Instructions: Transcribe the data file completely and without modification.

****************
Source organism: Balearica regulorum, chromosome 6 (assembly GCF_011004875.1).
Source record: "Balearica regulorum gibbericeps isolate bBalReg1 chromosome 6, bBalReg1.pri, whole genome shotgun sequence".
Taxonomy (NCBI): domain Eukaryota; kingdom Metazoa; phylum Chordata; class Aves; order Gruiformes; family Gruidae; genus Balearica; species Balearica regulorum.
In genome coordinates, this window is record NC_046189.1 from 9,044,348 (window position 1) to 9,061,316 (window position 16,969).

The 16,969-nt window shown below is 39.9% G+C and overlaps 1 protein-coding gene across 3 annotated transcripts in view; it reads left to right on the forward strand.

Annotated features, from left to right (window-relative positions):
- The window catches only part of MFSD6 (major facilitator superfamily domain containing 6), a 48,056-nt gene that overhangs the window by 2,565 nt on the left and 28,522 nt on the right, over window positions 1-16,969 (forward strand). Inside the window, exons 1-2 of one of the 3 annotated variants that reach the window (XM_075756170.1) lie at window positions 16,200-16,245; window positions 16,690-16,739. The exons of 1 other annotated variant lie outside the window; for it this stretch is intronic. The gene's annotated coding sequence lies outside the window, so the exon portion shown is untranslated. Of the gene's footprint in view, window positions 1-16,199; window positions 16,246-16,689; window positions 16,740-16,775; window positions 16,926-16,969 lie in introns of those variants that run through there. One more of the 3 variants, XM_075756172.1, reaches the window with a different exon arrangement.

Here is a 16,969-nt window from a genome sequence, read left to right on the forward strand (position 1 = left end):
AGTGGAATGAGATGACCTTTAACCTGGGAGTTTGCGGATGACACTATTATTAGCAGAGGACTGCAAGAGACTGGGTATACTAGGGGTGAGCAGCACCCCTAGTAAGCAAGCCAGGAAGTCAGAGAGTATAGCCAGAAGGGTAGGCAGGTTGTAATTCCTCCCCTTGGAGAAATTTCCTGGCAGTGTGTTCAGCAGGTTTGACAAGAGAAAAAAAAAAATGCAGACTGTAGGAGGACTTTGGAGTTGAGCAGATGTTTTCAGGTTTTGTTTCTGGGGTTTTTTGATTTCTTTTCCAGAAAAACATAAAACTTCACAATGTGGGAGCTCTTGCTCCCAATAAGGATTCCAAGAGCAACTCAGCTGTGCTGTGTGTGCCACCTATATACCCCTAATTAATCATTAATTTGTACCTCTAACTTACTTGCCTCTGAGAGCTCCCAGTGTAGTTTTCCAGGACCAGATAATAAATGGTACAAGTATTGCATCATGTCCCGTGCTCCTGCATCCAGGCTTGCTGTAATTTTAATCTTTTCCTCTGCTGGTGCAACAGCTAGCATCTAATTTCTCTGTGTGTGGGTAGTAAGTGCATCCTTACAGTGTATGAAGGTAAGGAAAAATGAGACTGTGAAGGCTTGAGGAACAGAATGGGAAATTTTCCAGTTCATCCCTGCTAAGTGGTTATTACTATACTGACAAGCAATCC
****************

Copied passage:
Source organism: Balearica regulorum, chromosome 6 (assembly GCF_011004875.1).
Source record: "Balearica regulorum gibbericeps isolate bBalReg1 chromosome 6, bBalReg1.pri, whole genome shotgun sequence".
Taxonomy (NCBI): domain Eukaryota; kingdom Metazoa; phylum Chordata; class Aves; order Gruiformes; family Gruidae; genus Balearica; species Balearica regulorum.
In genome coordinates, this window is record NC_046189.1 from 9,044,348 (window position 1) to 9,061,316 (window position 16,969).

The 16,969-nt window shown below is 39.9% G+C and overlaps 1 protein-coding gene across 3 annotated transcripts in view; it reads left to right on the forward strand.

Annotated features, from left to right (window-relative positions):
- The window catches only part of MFSD6 (major facilitator superfamily domain containing 6), a 48,056-nt gene that overhangs the window by 2,565 nt on the left and 28,522 nt on the right, over window positions 1-16,969 (forward strand). Inside the window, exons 1-2 of one of the 3 annotated variants that reach the window (XM_075756170.1) lie at window positions 16,200-16,245; window positions 16,690-16,739. The exons of 1 other annotated variant lie outside the window; for it this stretch is intronic. The gene's annotated coding sequence lies outside the window, so the exon portion shown is untranslated. Of the gene's footprint in view, window positions 1-16,199; window positions 16,246-16,689; window positions 16,740-16,775; window positions 16,926-16,969 lie in introns of those variants that run through there. One more of the 3 variants, XM_075756172.1, reaches the window with a different exon arrangement.

Here is a 16,969-nt window from a genome sequence, read left to right on the forward strand (position 1 = left end):
AGTGGAATGAGATGACCTTTAACCTGGGAGTTTGCGGATGACACTATTATTAGCAGAGGACTGCAAGAGACTGGGTATACTAGGGGTGAGCAGCACCCCTAGTAAGCAAGCCAGGAAGTCAGAGAGTATAGCCAGAAGGGTAGGCAGGTTGTAATTCCTCCCCTTGGAGAAATTTCCTGGCAGTGTGTTCAGCAGGTTTGACAAGAGAAAAAAAAAAATGCAGACTGTAGGAGGACTTTGGAGTTGAGCAGATGTTTTCAGGTTTTGTTTCTGGGGTTTTTTGATTTCTTTTCCAGAAAAACATAAAACTTCACAATGTGGGAGCTCTTGCTCCCAATAAGGATTCCAAGAGCAACTCAGCTGTGCTGTGTGTGCCACCTATATACCCCTAATTAATCATTAATTTGTACCTCTAACTTACTTGCCTCTGAGAGCTCCCAGTGTAGTTTTCCAGGACCAGATAATAAATGGTACAAGTATTGCATCATGTCCCGTGCTCCTGCATCCAGGCTTGCTGTAATTTTAATCTTTTCCTCTGCTGGTGCAACAGCTAGCATCTAATTTCTCTGTGTGTGGGTAGTAAGTGCATCCTTACAGTGTATGAAGGTAAGGAAAAATGAGACTGTGAAGGCTTGAGGAACAGAATGGGAAATTTTCCAGTTCATCCCTGCTAAGTGGTTATTACTATACTGACAAGCAATCC